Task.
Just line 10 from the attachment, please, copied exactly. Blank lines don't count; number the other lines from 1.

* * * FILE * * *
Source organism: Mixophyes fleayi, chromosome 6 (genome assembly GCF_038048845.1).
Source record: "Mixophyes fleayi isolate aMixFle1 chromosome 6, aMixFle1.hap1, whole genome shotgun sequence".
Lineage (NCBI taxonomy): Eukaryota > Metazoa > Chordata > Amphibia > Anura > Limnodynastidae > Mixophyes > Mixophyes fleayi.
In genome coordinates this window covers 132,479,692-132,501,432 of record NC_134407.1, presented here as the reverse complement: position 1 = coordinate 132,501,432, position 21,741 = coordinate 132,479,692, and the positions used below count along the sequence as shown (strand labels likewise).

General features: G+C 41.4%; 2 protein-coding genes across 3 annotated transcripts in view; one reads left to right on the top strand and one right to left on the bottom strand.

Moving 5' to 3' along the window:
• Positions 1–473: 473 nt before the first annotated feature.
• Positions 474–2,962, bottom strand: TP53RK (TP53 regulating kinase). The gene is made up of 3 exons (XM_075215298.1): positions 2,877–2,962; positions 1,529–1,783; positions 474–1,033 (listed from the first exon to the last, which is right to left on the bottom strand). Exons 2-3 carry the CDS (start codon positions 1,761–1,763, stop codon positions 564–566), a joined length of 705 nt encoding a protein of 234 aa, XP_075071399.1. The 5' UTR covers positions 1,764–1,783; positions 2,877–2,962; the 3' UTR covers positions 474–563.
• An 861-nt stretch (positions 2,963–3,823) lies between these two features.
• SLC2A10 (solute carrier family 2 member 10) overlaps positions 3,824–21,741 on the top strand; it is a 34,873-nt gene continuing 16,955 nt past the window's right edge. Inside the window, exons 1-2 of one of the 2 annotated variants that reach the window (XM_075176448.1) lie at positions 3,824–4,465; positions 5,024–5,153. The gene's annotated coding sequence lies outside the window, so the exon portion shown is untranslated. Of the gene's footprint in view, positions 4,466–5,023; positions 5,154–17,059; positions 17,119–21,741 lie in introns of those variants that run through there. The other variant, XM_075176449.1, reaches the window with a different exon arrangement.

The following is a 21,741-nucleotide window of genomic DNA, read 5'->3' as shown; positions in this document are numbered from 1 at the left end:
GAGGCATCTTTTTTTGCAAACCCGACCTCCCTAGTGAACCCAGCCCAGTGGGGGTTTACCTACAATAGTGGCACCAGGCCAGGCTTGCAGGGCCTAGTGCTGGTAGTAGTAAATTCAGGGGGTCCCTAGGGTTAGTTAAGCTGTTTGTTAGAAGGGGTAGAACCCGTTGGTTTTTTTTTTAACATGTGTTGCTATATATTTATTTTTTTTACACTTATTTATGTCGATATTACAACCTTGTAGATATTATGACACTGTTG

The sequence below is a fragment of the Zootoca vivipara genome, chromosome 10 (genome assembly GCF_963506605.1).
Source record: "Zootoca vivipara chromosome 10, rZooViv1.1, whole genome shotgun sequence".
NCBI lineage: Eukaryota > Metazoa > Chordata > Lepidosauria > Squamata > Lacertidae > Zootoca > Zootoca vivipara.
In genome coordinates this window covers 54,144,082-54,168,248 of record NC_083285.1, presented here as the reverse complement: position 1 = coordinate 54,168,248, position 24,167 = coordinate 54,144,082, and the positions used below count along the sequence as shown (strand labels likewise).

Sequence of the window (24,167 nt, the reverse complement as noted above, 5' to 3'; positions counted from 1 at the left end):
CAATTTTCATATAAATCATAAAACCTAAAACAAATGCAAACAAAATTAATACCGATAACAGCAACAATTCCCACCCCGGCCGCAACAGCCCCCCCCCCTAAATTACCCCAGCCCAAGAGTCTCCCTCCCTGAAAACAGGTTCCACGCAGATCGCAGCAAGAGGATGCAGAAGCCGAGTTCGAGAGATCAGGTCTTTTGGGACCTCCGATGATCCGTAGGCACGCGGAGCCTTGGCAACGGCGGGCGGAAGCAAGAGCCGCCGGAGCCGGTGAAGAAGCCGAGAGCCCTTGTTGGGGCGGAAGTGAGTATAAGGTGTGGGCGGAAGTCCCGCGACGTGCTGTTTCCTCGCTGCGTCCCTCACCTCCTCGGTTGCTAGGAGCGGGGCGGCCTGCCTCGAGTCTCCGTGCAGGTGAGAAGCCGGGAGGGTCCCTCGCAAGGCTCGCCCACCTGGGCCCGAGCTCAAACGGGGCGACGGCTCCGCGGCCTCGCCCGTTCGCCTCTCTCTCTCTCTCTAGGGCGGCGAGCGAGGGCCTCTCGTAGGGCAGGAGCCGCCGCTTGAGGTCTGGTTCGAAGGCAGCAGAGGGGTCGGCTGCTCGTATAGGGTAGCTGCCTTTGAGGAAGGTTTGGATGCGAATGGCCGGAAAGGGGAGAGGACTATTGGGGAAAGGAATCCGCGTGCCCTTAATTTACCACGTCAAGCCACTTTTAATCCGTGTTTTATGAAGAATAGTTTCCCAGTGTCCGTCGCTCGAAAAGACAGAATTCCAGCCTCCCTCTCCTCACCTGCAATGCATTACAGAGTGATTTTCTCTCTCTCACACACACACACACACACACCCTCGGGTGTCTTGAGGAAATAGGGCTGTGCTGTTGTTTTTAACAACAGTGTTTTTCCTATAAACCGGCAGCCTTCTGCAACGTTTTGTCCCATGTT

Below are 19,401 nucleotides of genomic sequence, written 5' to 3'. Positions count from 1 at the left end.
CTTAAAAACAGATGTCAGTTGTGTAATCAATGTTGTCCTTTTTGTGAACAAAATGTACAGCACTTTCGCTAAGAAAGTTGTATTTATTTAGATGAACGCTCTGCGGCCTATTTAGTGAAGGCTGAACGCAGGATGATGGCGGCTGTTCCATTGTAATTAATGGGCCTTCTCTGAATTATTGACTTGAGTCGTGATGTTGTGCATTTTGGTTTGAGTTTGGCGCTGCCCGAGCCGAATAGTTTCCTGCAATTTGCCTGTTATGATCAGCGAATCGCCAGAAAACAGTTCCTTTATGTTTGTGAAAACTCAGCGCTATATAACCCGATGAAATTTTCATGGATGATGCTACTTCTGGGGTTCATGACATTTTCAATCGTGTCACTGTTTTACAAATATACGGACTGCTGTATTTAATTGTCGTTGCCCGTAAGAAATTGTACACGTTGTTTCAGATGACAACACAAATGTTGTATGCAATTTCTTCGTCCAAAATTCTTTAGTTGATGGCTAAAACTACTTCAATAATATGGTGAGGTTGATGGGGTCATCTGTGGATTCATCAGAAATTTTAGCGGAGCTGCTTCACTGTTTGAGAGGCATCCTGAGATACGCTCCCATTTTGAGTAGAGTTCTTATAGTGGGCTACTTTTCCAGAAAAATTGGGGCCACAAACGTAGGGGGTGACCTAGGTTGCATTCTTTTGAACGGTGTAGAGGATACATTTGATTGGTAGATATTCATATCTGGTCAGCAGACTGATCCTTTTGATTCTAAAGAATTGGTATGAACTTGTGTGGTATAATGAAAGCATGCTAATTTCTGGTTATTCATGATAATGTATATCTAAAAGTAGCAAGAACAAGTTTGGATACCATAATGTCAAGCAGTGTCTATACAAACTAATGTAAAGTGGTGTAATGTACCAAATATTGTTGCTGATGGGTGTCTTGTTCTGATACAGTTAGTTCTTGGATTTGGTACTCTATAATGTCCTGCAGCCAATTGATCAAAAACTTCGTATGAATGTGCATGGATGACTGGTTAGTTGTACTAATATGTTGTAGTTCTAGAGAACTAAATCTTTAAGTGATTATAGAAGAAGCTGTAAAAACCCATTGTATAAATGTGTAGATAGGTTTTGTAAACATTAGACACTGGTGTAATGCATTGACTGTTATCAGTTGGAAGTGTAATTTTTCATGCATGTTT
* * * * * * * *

• SLC2A10 (solute carrier family 2 member 10) overlaps positions 3,824–21,741 on the top strand; it is a 34,873-nt gene continuing 16,955 nt past the window's right edge. Inside the window, exons 1-2 of one of the 2 annotated variants that reach the window (XM_075176448.1) lie at positions 3,824–4,465; positions 5,024–5,153. The gene's annotated coding sequence lies outside the window, so the exon portion shown is untranslated. Of the gene's footprint in view, positions 4,466–5,023; positions 5,154–17,059; positions 17,119–21,741 lie in introns of those variants that run through there. The other variant, XM_075176449.1, reaches the window with a different exon arrangement.